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What happens when the Sheriff contacts you

The Sheriff is an officer of the Supreme Court of Victoria who is responsible for actioning warrants and orders issued by all Victorian courts. Sheriff's officers are employed to enforce sanctions against people who do not comply with court orders.

A warrant is issued by the courts to the Sheriff of Victoria. A warrant gives the Sheriff authority to act against a person who has not complied with a court order. There are several types of warrants, the most common is an enforcement warrant where a person has received a fine and not paid it.

You are contacted by the Sheriff 

If a warrant has been issued against you, you may be contacted by a Sheriff's officer:

  • at your home or work
  • during a road block operation with Victoria Police, or
  • during an automatic number plate recognition technology operation

and your car can be wheel clamped.

The Sheriff's officer will discuss a range of options with you to pay your outstanding warrants. If you do not pay, a Sheriff's officer will serve you with a Seven Day Notice. You may also:

  • have your vehicle clamped and detained, or
  • have your vehicle's number plates removed.

What to do next

If the Sheriff has served you with a Seven Day Notice, or if your vehicle has been wheel clamped, within 7 days you must do one of the following:

  • pay the full amount owing, or
  • apply for a payment extension to get more time to pay the fine or pay by instalments, or
  • apply for an enforcement review (cancellation) of the enforcement order through Fines Victoria.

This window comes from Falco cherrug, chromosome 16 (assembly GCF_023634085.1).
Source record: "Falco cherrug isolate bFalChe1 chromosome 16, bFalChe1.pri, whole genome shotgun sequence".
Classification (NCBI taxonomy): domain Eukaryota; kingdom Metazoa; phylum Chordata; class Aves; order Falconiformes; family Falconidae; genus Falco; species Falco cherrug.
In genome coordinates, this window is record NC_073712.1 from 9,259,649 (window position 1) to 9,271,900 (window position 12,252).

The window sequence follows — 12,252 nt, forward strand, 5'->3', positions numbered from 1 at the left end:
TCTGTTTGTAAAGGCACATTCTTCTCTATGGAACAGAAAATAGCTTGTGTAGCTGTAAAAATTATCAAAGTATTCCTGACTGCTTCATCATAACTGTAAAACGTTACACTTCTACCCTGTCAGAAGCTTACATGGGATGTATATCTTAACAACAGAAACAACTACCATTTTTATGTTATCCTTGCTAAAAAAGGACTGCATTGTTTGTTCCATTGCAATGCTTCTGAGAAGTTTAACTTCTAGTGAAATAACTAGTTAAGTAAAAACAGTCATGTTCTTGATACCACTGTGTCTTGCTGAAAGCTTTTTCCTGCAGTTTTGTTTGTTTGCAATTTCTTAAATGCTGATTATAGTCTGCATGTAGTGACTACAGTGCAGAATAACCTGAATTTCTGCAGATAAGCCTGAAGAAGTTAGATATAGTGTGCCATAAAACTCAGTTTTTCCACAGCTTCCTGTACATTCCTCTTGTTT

Payment order or enforcement review

A payment order or enforcement review application must include supporting documents or evidence to show why your application should be granted.

You can obtain further information or obtain the payment order or enforcement review forms by calling Fines Victoria on (03) 9200 8222 or 1800 150 410 (country callers) or visiting the Fines Victoria website (external link)

If you still do nothing

If you do not take action within 7 days of receiving a Seven Day Notice, the Sheriff can:

  • seize and/or remove your assets to be sold to pay the fines, or
  • suspend your driver licence or vehicle registration until you pay.

If you do not take action within 7 days of your vehicle being wheel clamped, your vehicle can be seized. Please note that the Sheriff can tow away your vehicle within 7 days if necessary. Unless payment is made, the vehicle will be sold to cover money owing.

If you do not own any assets

The Sheriff cannot seize things that you need to live in basic comfort, such as fridge, television or washing machine.

If you don't have any assets that the Sheriff can seize and sell or the sale of your assets would not cover the amount owing, then the Sheriff has the power to arrest you.

If you are arrested

If you are arrested, a Sheriff's officer can do one of the following:

  • if you are eligible, release you on a Community Work Permit, or
  • release you on bail to appear before a magistrate at a later date, or
  • take you to a police station to appear before a magistrate within 24 hours if you do not agree to the conditions of bail.

What will happen at court

At court, you must explain to the magistrate why you have not paid your fines. The magistrate can do one of the following:

  • order you to do unpaid community work, or
  • order you to pay the fine(s) by instalments. If you miss one payment you may go to prison, or
  • send you to prison.

Payment options

Find out how to pay your fine, access language services or legal assistance on the Fines Victoria website (external link)

Aboriginal & Torres Strait Islander flags

The department acknowledges Aboriginal and Torres Strait Islander people as the Traditional Custodians of the land and acknowledges and pays respect to their Elders, past and present.